Though incorrectly thought of an Egyptian cat, in 1966 one of these mysterious mutant genes surfaced on the streets of Toronto, Canada.
What happened to be a naked kitten born in an otherwise normal coated litter was discovered. This kitten “Prune,” his mother “Elizabeth,” and a few other bald mutations later discovered were the beginning of the early Sphynx breed.
Despite tales of “barnyard breeders” here and there, most of today’s pedigreed Sphynx spring from three females, Q. Punkie and Q. Paloma, who were rescued from the streets of Toronto, Canada and sent to Dr. Hugo Hernandez in Holland in 1980 and a barn cat, Zezabelle who delivered a number of hairless kittens on a Minnesota farm. The offspring from these breedings were sold in the United States, Holland and France and are the foundation of most of our present day breeding Sphynx.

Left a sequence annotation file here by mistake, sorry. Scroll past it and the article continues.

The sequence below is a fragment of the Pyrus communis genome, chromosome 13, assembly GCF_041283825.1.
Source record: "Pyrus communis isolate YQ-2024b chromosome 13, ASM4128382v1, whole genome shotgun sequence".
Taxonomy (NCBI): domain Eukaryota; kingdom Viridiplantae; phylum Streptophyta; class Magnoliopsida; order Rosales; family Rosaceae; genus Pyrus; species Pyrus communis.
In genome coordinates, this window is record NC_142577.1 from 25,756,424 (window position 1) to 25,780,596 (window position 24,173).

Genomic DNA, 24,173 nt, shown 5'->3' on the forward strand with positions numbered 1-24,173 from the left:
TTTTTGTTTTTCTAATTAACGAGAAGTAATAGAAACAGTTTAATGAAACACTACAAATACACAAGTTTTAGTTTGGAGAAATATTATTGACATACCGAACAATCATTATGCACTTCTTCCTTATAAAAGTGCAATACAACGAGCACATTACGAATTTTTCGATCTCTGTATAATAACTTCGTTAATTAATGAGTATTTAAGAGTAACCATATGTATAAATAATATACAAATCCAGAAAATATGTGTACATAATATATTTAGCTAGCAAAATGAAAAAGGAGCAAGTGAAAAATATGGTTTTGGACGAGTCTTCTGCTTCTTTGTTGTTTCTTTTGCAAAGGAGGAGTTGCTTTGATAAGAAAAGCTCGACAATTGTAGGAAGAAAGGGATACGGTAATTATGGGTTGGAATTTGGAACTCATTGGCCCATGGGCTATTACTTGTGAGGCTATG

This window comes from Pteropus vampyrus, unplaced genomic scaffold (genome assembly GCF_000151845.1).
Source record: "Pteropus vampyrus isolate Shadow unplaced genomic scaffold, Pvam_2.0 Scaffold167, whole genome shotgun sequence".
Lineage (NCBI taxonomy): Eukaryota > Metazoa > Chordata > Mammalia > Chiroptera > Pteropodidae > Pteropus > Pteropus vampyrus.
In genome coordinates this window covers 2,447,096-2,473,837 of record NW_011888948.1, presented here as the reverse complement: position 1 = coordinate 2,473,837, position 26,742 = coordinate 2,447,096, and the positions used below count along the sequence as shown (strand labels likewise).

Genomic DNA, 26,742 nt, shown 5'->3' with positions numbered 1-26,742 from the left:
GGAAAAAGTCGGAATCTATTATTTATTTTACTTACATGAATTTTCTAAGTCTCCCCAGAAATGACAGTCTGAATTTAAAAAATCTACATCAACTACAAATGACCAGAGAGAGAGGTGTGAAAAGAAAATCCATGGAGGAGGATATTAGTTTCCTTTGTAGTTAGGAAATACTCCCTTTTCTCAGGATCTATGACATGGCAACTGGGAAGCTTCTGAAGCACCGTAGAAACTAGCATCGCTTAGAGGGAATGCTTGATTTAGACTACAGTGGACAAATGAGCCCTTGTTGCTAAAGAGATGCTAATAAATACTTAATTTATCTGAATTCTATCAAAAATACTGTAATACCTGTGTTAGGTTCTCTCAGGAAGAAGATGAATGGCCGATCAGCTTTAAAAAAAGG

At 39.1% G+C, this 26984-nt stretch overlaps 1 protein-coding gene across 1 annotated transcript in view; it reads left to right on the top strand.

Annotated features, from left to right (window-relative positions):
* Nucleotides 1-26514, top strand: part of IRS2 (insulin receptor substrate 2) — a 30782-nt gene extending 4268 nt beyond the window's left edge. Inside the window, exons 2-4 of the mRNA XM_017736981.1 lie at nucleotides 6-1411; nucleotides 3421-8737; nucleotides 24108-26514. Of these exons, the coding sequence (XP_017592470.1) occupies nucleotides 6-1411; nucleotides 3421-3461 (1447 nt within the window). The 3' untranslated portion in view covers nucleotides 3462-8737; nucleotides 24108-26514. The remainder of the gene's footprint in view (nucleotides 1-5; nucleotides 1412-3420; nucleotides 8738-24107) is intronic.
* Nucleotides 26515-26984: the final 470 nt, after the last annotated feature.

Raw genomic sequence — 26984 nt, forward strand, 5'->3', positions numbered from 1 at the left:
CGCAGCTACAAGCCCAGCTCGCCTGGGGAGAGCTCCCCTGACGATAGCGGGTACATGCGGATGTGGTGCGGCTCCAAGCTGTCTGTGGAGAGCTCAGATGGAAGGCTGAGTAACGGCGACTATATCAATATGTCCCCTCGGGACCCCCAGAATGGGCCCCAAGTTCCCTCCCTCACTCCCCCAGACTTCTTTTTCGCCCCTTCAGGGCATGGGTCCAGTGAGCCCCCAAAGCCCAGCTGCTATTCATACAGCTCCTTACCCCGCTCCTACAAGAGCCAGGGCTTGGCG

During the late 1990s cross breeding between domestic short hair and other cat breeds including Devon Rex, American Shorthairs and Domestic Shorthairs has produced a wider gene pool and allowed the modern Sphynx to exhibit most of the eye and color patterns available in many of today’s cat breeds
Although the Sphynx has been called a hairless cat, this is not always accurate. You can find out more about standards on the following links: TICA Sphynx Standards and CFA Sphynx Standards.